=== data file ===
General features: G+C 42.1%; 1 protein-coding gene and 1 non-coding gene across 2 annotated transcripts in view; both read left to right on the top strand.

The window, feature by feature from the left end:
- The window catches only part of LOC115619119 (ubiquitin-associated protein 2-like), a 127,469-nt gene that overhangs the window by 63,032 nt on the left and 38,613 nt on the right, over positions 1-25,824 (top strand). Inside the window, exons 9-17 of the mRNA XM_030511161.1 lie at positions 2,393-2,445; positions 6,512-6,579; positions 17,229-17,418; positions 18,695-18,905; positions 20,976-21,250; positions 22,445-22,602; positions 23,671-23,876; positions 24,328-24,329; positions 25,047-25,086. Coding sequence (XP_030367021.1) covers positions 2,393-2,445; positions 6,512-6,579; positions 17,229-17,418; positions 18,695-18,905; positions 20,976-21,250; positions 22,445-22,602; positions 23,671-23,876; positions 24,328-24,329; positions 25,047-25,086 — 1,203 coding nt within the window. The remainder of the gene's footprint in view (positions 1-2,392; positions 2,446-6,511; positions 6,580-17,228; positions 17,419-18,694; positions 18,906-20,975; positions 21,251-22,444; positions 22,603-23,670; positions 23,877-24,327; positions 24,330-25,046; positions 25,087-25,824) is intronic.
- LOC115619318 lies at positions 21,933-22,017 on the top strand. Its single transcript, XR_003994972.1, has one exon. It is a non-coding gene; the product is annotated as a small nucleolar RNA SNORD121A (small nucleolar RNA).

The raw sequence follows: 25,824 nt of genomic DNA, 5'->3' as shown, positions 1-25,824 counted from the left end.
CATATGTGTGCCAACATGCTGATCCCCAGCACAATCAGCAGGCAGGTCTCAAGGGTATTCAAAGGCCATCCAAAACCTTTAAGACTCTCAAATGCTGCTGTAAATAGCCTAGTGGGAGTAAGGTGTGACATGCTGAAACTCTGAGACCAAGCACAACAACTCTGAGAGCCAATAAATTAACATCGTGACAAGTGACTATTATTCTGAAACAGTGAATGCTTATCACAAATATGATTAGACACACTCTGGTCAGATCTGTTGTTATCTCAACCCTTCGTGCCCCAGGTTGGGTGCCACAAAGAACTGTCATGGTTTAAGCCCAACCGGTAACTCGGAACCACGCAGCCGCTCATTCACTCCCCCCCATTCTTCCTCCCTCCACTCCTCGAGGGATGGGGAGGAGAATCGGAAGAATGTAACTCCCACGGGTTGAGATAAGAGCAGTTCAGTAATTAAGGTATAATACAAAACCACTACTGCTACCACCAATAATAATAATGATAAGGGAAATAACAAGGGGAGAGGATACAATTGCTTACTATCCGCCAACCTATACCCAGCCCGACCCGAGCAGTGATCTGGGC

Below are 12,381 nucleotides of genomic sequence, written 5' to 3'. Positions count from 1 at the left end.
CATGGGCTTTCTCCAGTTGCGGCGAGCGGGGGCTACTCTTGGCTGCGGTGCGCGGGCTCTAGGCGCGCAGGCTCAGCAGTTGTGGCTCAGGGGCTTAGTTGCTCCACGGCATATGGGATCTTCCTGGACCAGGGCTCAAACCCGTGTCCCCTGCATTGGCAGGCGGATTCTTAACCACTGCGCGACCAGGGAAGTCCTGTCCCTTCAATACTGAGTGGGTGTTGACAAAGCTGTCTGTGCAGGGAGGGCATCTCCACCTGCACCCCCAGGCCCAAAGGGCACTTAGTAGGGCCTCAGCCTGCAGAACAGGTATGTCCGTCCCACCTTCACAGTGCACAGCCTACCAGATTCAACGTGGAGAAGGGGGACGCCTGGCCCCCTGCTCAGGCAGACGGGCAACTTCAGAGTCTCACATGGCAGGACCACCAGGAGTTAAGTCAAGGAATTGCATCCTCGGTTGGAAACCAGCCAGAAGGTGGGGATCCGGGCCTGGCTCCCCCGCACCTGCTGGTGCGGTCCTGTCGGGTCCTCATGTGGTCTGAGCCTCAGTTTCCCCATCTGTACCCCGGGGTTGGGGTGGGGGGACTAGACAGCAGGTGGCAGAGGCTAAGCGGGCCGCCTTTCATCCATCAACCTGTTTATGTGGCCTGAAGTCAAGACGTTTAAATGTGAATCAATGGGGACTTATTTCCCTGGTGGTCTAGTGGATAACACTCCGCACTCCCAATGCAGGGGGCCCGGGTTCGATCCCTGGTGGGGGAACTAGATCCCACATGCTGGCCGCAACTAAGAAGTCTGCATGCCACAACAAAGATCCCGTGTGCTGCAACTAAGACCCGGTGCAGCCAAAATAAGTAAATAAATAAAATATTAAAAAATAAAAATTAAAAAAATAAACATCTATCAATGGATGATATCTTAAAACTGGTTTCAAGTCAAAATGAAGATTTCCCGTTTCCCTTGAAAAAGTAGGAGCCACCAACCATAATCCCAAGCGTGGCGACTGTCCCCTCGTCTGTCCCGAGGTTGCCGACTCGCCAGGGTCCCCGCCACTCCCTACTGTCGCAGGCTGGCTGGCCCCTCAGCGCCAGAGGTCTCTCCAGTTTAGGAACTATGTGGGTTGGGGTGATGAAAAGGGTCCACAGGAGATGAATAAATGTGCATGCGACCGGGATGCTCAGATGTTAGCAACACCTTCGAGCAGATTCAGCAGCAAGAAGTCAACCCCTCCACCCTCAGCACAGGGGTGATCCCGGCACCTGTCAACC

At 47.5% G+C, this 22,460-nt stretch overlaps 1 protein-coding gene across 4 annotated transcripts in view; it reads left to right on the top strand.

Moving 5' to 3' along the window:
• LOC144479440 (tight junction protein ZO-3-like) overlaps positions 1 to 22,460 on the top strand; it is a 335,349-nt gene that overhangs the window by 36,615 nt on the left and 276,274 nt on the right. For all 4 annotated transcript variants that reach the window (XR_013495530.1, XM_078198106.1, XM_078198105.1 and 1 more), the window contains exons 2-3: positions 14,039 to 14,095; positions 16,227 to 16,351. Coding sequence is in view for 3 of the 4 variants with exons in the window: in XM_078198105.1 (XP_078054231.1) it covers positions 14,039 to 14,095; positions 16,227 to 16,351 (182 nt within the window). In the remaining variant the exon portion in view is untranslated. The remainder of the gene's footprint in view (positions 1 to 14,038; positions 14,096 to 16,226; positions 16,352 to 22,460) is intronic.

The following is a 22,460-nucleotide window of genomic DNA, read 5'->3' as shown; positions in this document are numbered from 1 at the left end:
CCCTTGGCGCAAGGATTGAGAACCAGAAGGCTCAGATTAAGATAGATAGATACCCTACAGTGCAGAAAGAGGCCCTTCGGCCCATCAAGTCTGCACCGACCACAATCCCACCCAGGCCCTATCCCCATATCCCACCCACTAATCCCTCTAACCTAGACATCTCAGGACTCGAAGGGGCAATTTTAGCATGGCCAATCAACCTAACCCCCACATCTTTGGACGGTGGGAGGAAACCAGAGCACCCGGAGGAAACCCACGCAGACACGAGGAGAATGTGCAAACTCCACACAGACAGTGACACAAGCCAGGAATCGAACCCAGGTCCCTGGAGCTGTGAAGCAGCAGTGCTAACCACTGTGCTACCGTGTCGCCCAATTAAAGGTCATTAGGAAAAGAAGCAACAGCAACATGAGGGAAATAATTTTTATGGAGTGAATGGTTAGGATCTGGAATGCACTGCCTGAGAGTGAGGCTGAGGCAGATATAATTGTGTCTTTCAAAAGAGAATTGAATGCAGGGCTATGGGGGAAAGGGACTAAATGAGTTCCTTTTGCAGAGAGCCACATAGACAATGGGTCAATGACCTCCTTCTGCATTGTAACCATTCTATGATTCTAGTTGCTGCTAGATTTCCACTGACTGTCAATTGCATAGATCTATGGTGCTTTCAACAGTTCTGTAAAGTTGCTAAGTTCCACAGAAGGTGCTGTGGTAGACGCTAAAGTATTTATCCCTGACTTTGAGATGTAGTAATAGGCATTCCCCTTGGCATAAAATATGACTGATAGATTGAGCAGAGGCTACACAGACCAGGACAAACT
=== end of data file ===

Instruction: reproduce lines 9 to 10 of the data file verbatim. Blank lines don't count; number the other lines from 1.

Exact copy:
At 47.5% G+C, this 22,460-nt stretch overlaps 1 protein-coding gene across 4 annotated transcripts in view; it reads left to right on the top strand.

Moving 5' to 3' along the window: